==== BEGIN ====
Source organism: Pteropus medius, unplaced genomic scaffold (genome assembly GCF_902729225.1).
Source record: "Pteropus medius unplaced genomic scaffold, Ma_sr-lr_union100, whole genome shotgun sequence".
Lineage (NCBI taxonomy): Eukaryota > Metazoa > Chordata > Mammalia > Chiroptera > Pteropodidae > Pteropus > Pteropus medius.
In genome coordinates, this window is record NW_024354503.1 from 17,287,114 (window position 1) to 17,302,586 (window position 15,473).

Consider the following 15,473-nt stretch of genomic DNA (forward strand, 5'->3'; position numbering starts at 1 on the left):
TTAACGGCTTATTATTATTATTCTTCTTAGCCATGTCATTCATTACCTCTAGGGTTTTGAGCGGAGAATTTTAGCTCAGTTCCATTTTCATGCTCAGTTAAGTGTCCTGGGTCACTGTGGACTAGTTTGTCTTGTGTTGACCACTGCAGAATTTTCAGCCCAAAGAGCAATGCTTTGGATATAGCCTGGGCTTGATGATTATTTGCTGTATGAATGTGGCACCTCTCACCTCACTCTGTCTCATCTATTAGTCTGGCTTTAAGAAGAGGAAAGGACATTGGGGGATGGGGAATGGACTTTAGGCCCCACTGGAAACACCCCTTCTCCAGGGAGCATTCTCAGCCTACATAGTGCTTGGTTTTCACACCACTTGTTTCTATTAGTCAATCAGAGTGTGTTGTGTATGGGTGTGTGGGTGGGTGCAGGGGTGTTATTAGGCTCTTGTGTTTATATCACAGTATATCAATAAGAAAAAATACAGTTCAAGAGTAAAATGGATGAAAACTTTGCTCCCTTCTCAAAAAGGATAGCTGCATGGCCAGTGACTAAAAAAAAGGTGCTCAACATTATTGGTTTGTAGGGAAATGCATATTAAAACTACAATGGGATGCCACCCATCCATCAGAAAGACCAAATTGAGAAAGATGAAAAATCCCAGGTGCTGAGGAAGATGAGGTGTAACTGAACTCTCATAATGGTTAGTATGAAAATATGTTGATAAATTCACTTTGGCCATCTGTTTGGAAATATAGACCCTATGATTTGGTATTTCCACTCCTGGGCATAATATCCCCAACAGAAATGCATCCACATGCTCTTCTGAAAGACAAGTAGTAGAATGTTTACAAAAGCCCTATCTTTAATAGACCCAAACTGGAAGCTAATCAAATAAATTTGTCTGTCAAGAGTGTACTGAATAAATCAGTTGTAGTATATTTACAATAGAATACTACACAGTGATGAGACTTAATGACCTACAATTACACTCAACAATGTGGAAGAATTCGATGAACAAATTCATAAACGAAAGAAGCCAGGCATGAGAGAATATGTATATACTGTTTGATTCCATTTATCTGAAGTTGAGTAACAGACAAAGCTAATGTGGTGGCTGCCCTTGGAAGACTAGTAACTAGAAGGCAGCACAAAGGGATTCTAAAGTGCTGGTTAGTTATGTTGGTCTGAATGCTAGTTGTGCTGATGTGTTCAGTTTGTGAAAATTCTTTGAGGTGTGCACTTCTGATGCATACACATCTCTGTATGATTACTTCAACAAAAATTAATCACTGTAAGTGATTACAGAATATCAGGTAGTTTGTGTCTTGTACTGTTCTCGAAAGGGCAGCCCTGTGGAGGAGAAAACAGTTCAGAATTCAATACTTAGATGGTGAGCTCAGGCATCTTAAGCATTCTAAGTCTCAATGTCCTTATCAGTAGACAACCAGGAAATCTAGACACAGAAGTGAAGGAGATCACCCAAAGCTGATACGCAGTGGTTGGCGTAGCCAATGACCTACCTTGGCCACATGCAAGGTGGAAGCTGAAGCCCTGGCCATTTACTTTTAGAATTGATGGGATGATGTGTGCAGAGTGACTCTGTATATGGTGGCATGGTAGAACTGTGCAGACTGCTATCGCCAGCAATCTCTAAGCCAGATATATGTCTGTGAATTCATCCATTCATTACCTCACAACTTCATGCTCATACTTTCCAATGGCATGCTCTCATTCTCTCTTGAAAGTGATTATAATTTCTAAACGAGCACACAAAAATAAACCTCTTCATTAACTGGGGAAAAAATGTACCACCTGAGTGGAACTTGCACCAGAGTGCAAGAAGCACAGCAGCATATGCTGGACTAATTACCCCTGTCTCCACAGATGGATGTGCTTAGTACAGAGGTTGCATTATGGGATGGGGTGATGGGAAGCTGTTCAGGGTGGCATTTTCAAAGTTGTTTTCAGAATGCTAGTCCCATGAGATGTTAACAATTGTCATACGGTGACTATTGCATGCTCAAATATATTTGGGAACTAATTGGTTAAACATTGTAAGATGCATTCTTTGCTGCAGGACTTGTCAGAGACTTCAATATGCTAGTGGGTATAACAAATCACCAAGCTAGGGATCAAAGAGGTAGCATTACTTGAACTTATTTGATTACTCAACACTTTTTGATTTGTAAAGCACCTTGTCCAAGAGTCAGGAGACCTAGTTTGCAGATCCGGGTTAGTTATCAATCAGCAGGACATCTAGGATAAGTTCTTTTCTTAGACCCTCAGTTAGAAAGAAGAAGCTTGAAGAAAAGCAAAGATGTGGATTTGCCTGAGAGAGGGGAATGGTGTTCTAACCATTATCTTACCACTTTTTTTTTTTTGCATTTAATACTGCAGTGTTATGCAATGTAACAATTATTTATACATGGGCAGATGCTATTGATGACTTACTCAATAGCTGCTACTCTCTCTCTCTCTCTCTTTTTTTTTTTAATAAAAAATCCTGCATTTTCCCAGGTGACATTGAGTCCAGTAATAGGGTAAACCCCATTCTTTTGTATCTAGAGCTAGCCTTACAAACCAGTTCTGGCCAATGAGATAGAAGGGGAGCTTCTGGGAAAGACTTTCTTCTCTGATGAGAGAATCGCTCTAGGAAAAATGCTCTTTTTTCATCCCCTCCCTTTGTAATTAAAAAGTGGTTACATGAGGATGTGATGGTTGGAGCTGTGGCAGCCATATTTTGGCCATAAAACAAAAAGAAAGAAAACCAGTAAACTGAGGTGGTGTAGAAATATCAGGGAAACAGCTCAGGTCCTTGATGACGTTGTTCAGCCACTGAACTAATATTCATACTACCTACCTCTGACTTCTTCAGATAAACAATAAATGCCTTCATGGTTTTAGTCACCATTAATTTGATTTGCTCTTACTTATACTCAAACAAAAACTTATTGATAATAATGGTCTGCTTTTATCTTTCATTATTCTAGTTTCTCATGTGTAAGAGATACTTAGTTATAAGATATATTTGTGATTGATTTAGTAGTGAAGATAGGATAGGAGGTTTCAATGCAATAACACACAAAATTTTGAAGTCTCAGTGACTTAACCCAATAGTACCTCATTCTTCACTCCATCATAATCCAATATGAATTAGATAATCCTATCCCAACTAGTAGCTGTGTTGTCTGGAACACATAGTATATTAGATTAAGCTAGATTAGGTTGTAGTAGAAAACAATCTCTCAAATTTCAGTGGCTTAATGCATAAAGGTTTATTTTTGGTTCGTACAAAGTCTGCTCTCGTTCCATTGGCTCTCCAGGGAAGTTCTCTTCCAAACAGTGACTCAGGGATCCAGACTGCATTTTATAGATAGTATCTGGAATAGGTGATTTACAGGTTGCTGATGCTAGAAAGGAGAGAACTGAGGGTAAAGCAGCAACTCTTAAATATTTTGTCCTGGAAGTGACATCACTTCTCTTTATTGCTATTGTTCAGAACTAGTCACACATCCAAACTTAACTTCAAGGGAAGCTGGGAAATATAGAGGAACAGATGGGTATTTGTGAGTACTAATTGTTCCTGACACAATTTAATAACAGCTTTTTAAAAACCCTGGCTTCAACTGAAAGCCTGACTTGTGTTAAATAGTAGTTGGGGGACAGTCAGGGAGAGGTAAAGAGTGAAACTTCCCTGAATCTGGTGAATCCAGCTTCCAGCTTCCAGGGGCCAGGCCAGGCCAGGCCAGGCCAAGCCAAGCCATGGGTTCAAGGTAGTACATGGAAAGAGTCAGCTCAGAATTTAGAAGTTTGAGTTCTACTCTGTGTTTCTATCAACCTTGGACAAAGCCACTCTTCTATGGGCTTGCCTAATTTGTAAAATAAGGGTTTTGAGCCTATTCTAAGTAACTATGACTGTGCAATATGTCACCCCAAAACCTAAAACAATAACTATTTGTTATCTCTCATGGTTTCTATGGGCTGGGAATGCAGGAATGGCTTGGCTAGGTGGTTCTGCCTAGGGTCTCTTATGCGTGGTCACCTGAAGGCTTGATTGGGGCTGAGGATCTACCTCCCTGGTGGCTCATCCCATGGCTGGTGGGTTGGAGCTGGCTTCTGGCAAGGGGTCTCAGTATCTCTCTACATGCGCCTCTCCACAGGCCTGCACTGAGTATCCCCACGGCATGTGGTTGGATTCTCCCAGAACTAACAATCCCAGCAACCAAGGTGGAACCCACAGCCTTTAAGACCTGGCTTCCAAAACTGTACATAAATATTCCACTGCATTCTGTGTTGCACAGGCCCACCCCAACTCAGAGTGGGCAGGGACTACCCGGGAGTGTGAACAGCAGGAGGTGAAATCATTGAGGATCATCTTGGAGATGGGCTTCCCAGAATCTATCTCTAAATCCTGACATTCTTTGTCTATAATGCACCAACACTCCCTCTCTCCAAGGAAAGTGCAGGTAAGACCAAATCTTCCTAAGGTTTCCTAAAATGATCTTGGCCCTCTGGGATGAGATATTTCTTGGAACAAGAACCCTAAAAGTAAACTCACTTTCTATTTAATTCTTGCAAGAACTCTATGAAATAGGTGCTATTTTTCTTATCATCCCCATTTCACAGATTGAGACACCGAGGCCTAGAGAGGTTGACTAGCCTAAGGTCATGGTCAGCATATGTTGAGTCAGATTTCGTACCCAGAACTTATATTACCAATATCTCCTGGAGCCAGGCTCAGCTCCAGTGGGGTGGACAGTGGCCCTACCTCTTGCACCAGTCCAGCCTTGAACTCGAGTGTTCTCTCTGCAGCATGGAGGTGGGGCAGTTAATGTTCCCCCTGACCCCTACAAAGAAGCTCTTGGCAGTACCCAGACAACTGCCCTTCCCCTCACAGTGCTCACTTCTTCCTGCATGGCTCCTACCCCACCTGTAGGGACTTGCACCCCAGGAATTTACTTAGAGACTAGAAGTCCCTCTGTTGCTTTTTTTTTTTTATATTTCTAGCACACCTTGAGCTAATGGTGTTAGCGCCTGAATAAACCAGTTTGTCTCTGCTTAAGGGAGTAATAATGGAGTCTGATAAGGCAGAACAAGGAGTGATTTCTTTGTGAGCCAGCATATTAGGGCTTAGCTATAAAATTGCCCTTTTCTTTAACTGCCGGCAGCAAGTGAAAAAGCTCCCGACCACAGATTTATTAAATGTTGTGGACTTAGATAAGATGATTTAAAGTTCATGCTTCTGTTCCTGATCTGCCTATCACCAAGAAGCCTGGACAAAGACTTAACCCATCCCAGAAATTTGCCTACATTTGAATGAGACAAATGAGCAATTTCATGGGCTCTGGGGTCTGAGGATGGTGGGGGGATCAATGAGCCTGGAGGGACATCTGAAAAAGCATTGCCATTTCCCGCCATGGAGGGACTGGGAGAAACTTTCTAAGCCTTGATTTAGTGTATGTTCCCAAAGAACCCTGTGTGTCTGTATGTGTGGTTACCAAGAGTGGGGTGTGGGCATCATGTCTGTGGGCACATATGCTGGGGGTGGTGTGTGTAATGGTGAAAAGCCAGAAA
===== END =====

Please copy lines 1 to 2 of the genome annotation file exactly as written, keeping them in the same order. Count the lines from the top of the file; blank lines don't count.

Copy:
Source organism: Pteropus medius, unplaced genomic scaffold (genome assembly GCF_902729225.1).
Source record: "Pteropus medius unplaced genomic scaffold, Ma_sr-lr_union100, whole genome shotgun sequence".